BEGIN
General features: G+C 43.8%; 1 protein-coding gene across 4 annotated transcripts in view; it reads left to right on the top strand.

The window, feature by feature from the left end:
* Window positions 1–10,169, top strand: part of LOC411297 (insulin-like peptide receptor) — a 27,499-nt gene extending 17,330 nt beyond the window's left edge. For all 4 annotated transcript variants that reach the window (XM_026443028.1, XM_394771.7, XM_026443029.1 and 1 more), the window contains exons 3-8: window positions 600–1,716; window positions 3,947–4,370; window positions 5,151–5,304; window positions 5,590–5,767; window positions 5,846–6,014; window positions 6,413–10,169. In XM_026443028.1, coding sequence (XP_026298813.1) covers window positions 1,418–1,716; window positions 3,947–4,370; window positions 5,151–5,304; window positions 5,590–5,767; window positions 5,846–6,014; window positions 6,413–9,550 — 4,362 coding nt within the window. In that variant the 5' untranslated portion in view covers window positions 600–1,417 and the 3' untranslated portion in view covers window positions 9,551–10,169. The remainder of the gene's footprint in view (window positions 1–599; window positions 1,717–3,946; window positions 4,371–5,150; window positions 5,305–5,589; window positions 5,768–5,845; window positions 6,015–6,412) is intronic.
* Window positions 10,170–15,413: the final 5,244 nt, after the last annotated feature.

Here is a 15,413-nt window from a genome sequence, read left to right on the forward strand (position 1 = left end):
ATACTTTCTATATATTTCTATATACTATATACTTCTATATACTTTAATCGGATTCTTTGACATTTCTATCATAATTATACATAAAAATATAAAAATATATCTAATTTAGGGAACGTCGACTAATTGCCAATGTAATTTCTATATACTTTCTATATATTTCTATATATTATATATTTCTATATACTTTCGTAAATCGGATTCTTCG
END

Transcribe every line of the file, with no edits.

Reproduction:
General features: G+C 43.8%; 1 protein-coding gene across 4 annotated transcripts in view; it reads left to right on the top strand.

The window, feature by feature from the left end:
* Window positions 1–10,169, top strand: part of LOC411297 (insulin-like peptide receptor) — a 27,499-nt gene extending 17,330 nt beyond the window's left edge. For all 4 annotated transcript variants that reach the window (XM_026443028.1, XM_394771.7, XM_026443029.1 and 1 more), the window contains exons 3-8: window positions 600–1,716; window positions 3,947–4,370; window positions 5,151–5,304; window positions 5,590–5,767; window positions 5,846–6,014; window positions 6,413–10,169. In XM_026443028.1, coding sequence (XP_026298813.1) covers window positions 1,418–1,716; window positions 3,947–4,370; window positions 5,151–5,304; window positions 5,590–5,767; window positions 5,846–6,014; window positions 6,413–9,550 — 4,362 coding nt within the window. In that variant the 5' untranslated portion in view covers window positions 600–1,417 and the 3' untranslated portion in view covers window positions 9,551–10,169. The remainder of the gene's footprint in view (window positions 1–599; window positions 1,717–3,946; window positions 4,371–5,150; window positions 5,305–5,589; window positions 5,768–5,845; window positions 6,015–6,412) is intronic.
* Window positions 10,170–15,413: the final 5,244 nt, after the last annotated feature.

Here is a 15,413-nt window from a genome sequence, read left to right on the forward strand (position 1 = left end):
ATACTTTCTATATATTTCTATATACTATATACTTCTATATACTTTAATCGGATTCTTTGACATTTCTATCATAATTATACATAAAAATATAAAAATATATCTAATTTAGGGAACGTCGACTAATTGCCAATGTAATTTCTATATACTTTCTATATATTTCTATATATTATATATTTCTATATACTTTCGTAAATCGGATTCTTCG